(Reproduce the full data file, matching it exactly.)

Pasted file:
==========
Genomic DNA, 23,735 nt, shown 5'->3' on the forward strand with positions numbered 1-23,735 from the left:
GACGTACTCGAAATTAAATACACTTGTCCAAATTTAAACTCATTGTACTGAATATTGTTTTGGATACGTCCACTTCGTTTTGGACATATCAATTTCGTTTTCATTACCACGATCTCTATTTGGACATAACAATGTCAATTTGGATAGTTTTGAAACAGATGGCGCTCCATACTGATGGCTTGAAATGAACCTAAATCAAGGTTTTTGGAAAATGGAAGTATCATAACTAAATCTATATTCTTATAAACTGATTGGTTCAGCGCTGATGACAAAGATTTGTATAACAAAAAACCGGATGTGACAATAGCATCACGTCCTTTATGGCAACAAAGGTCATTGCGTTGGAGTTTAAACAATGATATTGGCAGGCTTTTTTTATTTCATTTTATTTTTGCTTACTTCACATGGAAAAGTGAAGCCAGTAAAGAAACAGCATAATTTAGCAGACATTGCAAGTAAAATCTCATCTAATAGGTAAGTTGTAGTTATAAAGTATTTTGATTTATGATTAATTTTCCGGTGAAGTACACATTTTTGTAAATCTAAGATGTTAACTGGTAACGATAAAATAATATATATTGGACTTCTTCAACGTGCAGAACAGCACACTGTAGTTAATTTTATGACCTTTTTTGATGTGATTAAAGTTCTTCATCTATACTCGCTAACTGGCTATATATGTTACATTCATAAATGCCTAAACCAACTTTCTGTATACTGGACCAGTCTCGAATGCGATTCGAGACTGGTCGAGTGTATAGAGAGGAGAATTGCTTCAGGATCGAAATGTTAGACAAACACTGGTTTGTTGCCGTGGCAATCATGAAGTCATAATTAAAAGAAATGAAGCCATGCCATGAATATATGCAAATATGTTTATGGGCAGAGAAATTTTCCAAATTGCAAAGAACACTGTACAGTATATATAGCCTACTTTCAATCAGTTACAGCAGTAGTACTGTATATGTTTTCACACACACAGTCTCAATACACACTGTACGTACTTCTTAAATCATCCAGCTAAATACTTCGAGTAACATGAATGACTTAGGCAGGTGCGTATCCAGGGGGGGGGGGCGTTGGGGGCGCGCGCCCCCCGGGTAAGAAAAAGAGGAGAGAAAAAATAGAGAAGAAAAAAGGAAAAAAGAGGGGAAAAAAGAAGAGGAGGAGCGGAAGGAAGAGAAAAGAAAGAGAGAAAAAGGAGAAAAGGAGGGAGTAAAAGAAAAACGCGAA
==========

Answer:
Genomic DNA, 23,735 nt, shown 5'->3' on the forward strand with positions numbered 1-23,735 from the left:
GACGTACTCGAAATTAAATACACTTGTCCAAATTTAAACTCATTGTACTGAATATTGTTTTGGATACGTCCACTTCGTTTTGGACATATCAATTTCGTTTTCATTACCACGATCTCTATTTGGACATAACAATGTCAATTTGGATAGTTTTGAAACAGATGGCGCTCCATACTGATGGCTTGAAATGAACCTAAATCAAGGTTTTTGGAAAATGGAAGTATCATAACTAAATCTATATTCTTATAAACTGATTGGTTCAGCGCTGATGACAAAGATTTGTATAACAAAAAACCGGATGTGACAATAGCATCACGTCCTTTATGGCAACAAAGGTCATTGCGTTGGAGTTTAAACAATGATATTGGCAGGCTTTTTTTATTTCATTTTATTTTTGCTTACTTCACATGGAAAAGTGAAGCCAGTAAAGAAACAGCATAATTTAGCAGACATTGCAAGTAAAATCTCATCTAATAGGTAAGTTGTAGTTATAAAGTATTTTGATTTATGATTAATTTTCCGGTGAAGTACACATTTTTGTAAATCTAAGATGTTAACTGGTAACGATAAAATAATATATATTGGACTTCTTCAACGTGCAGAACAGCACACTGTAGTTAATTTTATGACCTTTTTTGATGTGATTAAAGTTCTTCATCTATACTCGCTAACTGGCTATATATGTTACATTCATAAATGCCTAAACCAACTTTCTGTATACTGGACCAGTCTCGAATGCGATTCGAGACTGGTCGAGTGTATAGAGAGGAGAATTGCTTCAGGATCGAAATGTTAGACAAACACTGGTTTGTTGCCGTGGCAATCATGAAGTCATAATTAAAAGAAATGAAGCCATGCCATGAATATATGCAAATATGTTTATGGGCAGAGAAATTTTCCAAATTGCAAAGAACACTGTACAGTATATATAGCCTACTTTCAATCAGTTACAGCAGTAGTACTGTATATGTTTTCACACACACAGTCTCAATACACACTGTACGTACTTCTTAAATCATCCAGCTAAATACTTCGAGTAACATGAATGACTTAGGCAGGTGCGTATCCAGGGGGGGGGGGCGTTGGGGGCGCGCGCCCCCCGGGTAAGAAAAAGAGGAGAGAAAAAATAGAGAAGAAAAAAGGAAAAAAGAGGGGAAAAAAGAAGAGGAGGAGCGGAAGGAAGAGAAAAGAAAGAGAGAAAAAGGAGAAAAGGAGGGAGTAAAAGAAAAACGCGAA